The Final Final Final Edit

A discussion about the stage of ‘final editing’ on twitter prompted me to create this post. In fact, I wasn’t just prompted to blog, I was compelled to make the whole thing a statement and reminder of what we must go through to get to the end point. The proof of which I present in the mug below.

This shows all ‘new’ writers out there that editing  (and all the zany backed up versions of it) is about as much fun as checking your monthly bank statements. Though it does become a part of our lives, along with drinking too much coffee or tea.


Yes I know that I sometimes swear at myself for lying when I tell people I am currently working on the final edit,  when actually I’m just sitting on my phone telling people. I swear, however,  this time, I actually AM getting it done and that’s a fact.

One last thing…

What is the final edit exactly?

Well there never would be one if you didn’t simply decide that you were never going to change the manuscript again.  At some point you have to say.. “THIS is what I’ve achieved and it’s the best I can do, and I never want to read it again unless I am forced to at gunpoint.” That’s the final, final, final because nobody wants to really die after putting in so much hard work. That’s when you either self-publish or sub it along with your query letter and  move on to the next project with momentous relief.






Keeping Track of Your Storyline

I regularly like to post helpful advice for writers. Here’s a tip I thought of sharing today as I get stuck into the second draft of my fourth novel.

I find this method of keeping track of my FIRST draft really useful. It may not work for you but may work for those of us who can only function when everything is nicely organised.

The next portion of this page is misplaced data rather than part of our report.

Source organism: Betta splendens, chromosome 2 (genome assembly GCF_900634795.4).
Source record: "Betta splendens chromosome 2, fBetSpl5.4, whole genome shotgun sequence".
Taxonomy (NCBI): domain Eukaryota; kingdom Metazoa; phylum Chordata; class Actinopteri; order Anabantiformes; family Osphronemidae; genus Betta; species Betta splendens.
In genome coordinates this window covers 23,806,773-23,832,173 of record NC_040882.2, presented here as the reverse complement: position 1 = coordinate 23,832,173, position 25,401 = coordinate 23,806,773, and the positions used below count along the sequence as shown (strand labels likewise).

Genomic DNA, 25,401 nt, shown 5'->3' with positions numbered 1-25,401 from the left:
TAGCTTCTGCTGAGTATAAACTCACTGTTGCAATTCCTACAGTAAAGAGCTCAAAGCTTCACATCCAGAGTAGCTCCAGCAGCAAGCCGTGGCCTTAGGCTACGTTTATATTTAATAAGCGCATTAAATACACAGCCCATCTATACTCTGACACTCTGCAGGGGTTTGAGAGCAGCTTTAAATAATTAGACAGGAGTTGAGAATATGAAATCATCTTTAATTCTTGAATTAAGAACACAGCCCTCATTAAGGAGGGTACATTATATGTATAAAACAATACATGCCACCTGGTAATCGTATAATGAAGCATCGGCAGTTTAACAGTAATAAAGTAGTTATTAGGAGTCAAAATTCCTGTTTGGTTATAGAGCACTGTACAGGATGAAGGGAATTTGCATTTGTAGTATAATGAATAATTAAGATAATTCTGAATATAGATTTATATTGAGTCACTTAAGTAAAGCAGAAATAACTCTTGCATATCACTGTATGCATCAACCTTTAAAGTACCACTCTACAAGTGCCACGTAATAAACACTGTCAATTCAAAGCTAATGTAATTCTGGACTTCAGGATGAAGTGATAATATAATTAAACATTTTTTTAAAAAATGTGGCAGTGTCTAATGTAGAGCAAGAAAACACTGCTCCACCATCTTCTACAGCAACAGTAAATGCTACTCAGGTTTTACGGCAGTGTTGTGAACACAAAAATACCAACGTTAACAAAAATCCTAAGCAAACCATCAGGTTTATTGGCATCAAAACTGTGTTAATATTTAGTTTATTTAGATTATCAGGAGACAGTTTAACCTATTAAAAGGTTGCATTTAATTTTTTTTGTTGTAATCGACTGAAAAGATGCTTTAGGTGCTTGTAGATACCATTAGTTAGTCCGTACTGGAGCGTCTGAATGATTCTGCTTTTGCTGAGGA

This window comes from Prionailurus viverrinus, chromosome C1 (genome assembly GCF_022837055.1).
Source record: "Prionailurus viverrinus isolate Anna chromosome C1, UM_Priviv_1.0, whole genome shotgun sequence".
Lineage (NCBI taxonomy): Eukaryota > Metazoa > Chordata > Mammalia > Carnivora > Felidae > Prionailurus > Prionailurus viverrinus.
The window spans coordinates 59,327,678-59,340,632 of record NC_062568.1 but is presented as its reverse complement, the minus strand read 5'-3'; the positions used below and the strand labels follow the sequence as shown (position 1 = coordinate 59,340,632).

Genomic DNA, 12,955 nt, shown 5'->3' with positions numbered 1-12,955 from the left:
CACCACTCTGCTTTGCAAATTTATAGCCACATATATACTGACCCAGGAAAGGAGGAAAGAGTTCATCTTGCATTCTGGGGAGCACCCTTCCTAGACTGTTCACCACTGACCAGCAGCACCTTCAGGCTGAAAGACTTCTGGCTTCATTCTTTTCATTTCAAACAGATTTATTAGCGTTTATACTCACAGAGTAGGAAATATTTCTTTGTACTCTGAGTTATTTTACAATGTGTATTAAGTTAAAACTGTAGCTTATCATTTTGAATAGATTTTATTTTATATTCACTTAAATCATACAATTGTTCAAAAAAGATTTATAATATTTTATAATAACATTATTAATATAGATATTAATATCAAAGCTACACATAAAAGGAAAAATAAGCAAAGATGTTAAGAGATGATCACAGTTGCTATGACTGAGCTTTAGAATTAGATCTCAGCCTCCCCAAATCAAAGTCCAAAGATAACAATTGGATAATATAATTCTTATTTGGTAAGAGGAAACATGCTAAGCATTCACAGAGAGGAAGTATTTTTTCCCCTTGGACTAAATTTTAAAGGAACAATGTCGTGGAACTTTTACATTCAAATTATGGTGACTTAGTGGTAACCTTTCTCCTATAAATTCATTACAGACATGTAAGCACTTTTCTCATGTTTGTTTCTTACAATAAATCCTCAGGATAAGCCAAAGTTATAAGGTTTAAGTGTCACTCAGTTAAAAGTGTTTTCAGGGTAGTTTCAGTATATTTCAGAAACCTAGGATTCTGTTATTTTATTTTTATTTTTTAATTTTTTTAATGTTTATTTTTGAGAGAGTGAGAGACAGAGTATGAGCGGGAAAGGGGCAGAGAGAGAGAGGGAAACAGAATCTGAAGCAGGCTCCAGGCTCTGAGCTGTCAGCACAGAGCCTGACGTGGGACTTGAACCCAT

All writers know that once we have finished the first draft, it is usually in a bit of a muddle. Okay, possibly a huge muddle. Things are happening all over the place. It’s like an encyclopedia of action, plot, emotions all taking place in your head at once, hence, a sheer mammoth of a task to sort out.

This is the kind of outline I do when I’ve completed my first draft.

I don’t edit or change anything until I have written a few story beats of each chapter that I have.

I create a new blank file where I write up every single chapter headed in bold and the name of the narrator (if it changes per chapter) beneath that.

Under each of these Chapter headings I make brief and concise notes of what is happening only in that chapter. (The points highlighted in red are where I am thinking about adding that particular point in on the next re-write.)

Here’s an example:


Charlene visits Jimmy. She confesses how she feels about Michael. He advises her.

Later in the day she bumps into Michael who is no longer angry with her.

He offers to accompany her to the party.

She walks home with him but isn’t sure about it.

That’s it. That is all I need to know about the direction of the plot and what is happening in that particular chapter in the briefest possible way. I don’t want tons of details, flesh and bones of the story. The point of this list is to cut it all down and keep a record of any ‘structural’ changes to the story … and to be clear in my head on what is happening, and most importantly in what chapter it is happening in. 

Trust me, life becomes a nightmare when you need to start moving chapters around. 

If I later add or change a plot point, move or insert a chapter, this list must be updated to reflect my changes. You can always refer to these lists for reference purposes if you prefer to keep backup copies of the changes.

As always, do what works best for you and whatever ends up being the most helpful in getting you past the first messy draft and on to an improved second one.

I hope you find this tip useful in your editing work.


7 Tips to Writing Great Historical Fiction.

Are you considering writing a book set in the past? Maybe you’re already writing one and looking for a few tips.

Choosing to write a book within a historical period of time can feel daunting and is definitely not an easy task. There will be a lot of research to get through, and knowing how to correctly balance accuracy with your own fictional tale can be confusing.  Continue reading “7 Tips to Writing Great Historical Fiction.”